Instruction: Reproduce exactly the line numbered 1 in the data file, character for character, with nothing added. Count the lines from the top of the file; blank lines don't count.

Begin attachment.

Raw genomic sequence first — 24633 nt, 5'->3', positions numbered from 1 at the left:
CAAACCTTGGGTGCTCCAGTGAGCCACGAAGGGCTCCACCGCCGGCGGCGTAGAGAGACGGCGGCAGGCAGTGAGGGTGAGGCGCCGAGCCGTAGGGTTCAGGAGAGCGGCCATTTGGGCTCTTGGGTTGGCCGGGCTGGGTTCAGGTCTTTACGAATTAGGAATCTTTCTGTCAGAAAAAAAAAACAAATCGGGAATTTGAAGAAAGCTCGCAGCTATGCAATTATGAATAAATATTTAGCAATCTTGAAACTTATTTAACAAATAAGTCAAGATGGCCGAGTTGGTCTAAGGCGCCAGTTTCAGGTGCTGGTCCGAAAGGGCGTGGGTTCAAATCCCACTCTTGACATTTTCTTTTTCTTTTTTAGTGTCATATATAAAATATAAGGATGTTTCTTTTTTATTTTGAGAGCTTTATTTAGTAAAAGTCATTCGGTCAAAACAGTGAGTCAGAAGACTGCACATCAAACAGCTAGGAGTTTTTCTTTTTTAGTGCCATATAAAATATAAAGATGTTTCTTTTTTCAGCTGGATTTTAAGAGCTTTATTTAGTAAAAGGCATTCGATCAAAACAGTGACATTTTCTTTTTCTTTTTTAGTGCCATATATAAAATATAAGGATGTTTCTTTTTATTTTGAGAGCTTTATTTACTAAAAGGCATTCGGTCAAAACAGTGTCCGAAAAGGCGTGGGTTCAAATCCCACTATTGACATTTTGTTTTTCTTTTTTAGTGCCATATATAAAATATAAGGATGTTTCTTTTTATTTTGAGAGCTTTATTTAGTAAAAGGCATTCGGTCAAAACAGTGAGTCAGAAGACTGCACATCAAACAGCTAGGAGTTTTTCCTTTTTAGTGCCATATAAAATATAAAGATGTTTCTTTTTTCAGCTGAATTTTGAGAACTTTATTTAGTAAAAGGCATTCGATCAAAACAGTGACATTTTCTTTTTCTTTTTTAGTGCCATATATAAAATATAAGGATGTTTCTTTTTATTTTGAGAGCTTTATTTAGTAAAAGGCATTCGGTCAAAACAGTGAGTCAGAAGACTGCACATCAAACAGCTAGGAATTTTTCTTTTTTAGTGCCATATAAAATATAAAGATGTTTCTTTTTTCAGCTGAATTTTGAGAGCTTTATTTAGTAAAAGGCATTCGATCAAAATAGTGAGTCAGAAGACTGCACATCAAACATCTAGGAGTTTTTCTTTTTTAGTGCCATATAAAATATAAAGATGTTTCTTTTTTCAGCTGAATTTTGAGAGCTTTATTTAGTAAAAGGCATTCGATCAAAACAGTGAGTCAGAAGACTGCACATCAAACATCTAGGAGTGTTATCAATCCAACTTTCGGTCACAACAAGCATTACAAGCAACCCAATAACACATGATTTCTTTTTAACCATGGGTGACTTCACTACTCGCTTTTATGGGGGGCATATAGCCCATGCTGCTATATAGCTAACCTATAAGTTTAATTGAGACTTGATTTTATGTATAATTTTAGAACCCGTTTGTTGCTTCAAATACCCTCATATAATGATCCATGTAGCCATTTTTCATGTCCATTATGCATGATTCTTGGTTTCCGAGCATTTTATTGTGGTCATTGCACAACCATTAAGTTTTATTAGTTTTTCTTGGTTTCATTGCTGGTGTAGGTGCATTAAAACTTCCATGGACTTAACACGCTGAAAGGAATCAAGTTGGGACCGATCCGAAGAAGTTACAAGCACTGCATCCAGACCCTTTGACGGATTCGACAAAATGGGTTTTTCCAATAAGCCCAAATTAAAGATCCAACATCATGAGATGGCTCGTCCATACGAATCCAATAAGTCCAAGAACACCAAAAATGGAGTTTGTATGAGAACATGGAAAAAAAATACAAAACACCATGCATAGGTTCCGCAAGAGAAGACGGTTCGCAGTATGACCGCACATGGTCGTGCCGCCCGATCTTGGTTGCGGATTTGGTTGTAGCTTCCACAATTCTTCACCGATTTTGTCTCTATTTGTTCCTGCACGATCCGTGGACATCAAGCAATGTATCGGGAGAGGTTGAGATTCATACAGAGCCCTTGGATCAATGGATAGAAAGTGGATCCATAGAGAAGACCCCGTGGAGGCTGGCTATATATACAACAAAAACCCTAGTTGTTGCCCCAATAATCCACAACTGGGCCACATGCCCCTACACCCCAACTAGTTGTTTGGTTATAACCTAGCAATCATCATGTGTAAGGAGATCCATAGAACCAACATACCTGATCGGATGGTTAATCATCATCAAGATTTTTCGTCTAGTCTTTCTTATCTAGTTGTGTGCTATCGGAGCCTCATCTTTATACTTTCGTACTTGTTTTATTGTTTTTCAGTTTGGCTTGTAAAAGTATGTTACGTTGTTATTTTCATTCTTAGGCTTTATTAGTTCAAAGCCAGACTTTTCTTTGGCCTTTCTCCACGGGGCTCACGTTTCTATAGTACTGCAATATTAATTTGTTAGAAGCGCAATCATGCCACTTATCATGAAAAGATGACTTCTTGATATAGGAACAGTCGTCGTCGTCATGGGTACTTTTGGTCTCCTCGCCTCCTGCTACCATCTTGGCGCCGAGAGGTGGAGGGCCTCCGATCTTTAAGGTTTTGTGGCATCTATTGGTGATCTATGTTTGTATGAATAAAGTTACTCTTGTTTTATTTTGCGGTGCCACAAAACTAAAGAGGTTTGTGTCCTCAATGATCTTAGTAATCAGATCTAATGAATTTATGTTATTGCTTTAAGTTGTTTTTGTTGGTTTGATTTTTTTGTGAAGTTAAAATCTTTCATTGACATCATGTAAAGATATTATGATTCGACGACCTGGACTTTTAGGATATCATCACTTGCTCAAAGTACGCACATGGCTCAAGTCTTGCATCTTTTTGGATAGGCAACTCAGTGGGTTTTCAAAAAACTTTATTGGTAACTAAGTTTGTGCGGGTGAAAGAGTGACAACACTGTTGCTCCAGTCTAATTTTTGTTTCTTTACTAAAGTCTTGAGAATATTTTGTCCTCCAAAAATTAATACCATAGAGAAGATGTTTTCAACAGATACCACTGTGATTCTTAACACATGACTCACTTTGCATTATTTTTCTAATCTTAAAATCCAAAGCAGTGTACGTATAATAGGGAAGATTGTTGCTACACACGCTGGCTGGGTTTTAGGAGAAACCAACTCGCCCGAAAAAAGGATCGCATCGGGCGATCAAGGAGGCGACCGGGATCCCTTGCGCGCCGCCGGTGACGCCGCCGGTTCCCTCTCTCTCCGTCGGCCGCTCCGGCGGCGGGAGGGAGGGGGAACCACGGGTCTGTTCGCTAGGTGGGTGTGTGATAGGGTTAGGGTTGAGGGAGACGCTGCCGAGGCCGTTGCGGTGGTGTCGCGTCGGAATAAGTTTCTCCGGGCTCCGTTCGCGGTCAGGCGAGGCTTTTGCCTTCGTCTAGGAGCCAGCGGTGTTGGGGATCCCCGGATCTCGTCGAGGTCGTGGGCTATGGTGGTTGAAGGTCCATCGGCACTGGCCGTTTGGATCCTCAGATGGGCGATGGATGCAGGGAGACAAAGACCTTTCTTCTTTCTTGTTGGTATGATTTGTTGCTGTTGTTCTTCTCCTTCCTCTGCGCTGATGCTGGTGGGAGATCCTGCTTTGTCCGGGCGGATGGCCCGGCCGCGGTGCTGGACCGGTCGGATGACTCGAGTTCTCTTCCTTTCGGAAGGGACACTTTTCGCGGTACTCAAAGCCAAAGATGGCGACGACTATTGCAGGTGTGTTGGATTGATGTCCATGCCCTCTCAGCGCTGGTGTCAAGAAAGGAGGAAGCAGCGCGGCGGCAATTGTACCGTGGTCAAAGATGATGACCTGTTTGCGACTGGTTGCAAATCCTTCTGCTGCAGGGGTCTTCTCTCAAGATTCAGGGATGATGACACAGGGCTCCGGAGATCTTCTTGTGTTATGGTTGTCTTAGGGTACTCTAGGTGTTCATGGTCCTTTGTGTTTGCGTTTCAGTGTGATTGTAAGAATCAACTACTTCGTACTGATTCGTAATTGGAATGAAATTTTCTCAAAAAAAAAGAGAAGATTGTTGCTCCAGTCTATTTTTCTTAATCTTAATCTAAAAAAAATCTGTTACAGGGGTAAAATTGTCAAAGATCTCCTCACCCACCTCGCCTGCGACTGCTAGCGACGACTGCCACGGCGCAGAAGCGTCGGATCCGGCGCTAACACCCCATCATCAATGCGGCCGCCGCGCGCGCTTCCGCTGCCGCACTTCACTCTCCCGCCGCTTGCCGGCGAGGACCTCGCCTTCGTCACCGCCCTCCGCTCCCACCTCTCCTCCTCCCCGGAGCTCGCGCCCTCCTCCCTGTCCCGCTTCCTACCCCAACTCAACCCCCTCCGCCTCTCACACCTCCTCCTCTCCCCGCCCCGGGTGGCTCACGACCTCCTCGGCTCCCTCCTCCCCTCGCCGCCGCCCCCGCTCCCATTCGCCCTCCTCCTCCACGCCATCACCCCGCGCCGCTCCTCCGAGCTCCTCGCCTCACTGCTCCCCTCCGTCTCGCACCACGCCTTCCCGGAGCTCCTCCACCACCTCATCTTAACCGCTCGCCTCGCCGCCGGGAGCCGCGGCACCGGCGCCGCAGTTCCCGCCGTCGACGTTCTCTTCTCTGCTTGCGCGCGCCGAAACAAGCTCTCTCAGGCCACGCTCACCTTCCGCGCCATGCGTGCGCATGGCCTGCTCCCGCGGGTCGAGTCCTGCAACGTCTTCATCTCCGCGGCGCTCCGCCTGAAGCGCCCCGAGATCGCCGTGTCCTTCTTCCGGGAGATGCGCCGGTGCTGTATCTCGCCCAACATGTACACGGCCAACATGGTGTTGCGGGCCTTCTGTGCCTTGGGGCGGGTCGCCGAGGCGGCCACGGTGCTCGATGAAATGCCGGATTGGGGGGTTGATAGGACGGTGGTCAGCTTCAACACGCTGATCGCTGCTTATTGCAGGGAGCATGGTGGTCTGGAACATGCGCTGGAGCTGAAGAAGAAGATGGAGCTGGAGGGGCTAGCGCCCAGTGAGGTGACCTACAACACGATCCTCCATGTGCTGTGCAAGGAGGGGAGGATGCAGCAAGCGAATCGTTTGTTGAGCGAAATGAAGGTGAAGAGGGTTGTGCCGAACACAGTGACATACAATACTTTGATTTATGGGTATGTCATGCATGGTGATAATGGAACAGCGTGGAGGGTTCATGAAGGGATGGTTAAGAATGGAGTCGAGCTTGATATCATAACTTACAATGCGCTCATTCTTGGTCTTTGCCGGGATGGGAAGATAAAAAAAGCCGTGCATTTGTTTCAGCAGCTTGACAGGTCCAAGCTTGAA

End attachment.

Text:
Raw genomic sequence first — 24633 nt, 5'->3', positions numbered from 1 at the left: